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Can I use variadic templates without using the template parameters as function parameters?

When I use them, it compiles:

#include <iostream>
using namespace std;

template<class First>
void print(First first)
{
    cout << 1 << endl;
}

template<class First, class ... Rest>
void print(First first, Rest ...rest)
{
    cout << 1 << endl;
    print<Rest...>(rest...);
}

int main()
{
    print<int,int,int>(1,2,3);
}

But when I don't use them, it doesn't compile and complains about an ambiguity:

#include <iostream>
using namespace std;

template<class First>
void print()
{
    cout << 1 << endl;
}

template<class First, class ... Rest>
void print()
{
    cout << 1 << endl;
    print<Rest...>();
}

int main()
{
    print<int,int,int>();
}

Unfortunately the classes I want to give as template parameters are not instantiable (they have static functions that are called inside of the template function). Is there a way to do this?

share|improve this question
1  
If you need an unevaluated expression of a given type, you can use std::declval<T>(). Works for any T, whether or not its constructible. – Kerrek SB Apr 23 '12 at 10:25
4  
As for why the no-argument version doesn't work: Without arguments, both overloads print<int, {}> and print<int> are equally good, while with arguments print<int>(3) is a better match than print<int, {}>(3, {}) (where {} means "nothing"). Not using overloads, as CatPusPus suggests, is the standard method; and since you're not deducing your arguments anyway it's the simplest solution. – Kerrek SB Apr 23 '12 at 10:30
    
I was going to post an answer but n.m. already posted it. – bames53 Apr 23 '12 at 20:57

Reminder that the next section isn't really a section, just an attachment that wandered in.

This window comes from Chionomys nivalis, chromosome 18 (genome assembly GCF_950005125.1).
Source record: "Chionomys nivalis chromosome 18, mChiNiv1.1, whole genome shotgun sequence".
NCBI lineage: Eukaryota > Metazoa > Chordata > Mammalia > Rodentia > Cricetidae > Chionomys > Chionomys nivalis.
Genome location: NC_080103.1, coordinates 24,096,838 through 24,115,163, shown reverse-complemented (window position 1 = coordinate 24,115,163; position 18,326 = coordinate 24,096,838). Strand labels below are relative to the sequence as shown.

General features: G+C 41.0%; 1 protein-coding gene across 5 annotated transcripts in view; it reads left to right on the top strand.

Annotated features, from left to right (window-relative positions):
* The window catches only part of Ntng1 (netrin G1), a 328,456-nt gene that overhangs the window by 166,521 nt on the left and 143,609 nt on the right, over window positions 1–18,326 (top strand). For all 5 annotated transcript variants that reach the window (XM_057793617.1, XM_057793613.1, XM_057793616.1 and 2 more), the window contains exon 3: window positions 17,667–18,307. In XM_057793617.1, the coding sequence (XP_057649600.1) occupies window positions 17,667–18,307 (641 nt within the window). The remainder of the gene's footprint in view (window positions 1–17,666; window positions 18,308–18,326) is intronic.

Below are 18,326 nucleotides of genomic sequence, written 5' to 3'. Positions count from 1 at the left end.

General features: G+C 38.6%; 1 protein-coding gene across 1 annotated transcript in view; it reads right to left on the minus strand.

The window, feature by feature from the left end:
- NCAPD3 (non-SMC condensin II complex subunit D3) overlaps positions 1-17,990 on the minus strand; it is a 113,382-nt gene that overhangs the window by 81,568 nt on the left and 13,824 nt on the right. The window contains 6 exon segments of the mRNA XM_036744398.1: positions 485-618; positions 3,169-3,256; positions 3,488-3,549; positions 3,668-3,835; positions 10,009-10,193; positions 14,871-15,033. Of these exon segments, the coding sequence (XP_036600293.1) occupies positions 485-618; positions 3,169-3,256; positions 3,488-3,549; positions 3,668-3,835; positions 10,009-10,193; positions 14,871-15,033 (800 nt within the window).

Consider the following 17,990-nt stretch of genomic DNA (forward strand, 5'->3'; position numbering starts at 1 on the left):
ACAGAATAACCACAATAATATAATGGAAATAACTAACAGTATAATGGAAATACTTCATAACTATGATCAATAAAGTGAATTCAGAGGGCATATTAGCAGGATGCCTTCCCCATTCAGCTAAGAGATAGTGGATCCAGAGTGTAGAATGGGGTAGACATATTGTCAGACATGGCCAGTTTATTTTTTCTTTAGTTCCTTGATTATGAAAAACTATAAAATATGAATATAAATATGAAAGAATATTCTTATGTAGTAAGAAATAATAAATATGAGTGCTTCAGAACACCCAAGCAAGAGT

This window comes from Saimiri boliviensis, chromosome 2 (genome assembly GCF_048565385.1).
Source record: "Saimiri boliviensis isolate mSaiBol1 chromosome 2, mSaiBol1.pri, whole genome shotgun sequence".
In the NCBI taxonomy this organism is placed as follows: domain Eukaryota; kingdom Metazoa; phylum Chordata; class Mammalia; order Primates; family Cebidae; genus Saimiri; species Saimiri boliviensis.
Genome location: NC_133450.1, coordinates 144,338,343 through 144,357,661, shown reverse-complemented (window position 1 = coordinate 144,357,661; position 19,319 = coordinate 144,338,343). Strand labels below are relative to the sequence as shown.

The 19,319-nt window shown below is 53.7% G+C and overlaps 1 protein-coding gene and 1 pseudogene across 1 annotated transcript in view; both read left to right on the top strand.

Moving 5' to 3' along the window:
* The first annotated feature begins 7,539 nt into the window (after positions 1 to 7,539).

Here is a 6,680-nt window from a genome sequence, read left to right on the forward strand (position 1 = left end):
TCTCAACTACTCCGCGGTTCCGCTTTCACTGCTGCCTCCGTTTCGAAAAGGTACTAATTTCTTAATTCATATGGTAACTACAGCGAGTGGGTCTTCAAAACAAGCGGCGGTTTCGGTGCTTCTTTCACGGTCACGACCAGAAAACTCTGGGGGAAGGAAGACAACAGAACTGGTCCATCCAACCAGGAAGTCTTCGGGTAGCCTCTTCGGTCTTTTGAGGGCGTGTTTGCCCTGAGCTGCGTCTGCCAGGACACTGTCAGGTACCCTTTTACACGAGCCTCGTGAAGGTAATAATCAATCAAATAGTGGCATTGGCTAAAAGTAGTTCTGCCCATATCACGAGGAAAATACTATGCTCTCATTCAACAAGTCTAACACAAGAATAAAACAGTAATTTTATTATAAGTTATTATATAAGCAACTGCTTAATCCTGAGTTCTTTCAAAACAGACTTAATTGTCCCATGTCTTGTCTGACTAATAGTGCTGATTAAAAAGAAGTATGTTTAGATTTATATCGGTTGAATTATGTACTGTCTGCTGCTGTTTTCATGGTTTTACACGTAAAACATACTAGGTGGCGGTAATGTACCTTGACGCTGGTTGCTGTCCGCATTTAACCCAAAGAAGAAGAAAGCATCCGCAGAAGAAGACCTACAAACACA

up vote 16 down vote accepted
template<class First> // 1 template parameter
void print()
{
    cout << 1 << endl;
}

#if 0
template<class First, class ... Rest> // >=1 template parameters -- ambiguity!
void print()
{
    cout << 1 << endl;
    print<Rest...>();
}
#endif

template<class First, class Second, class ... Rest> // >=2 template parameters
void print()
{
    cout << 1 << endl;
    print<Second, Rest...>();
}
share|improve this answer

Make it a type.

template <typename... Ts>
struct print_impl;

template <typename T>
struct print_impl<T> {
    static void run() {
        std::cout << 1 << "\n";
    }
};

template <typename T, typename... Ts>
struct print_impl<T, Ts...> {
    static void run() {
        std::cout << 1 << "\n";
        print_impl<Ts...>::run();
    }
};

template <typename... Ts>
void print() {
    print_impl<Ts...>::run();
}

int main() {
    print<int, int, int>();
    return 0;
}
share|improve this answer
    
I think the complexity here is not merited. n.m.'s solution is much more straightforward. – bames53 Apr 23 '12 at 20:58

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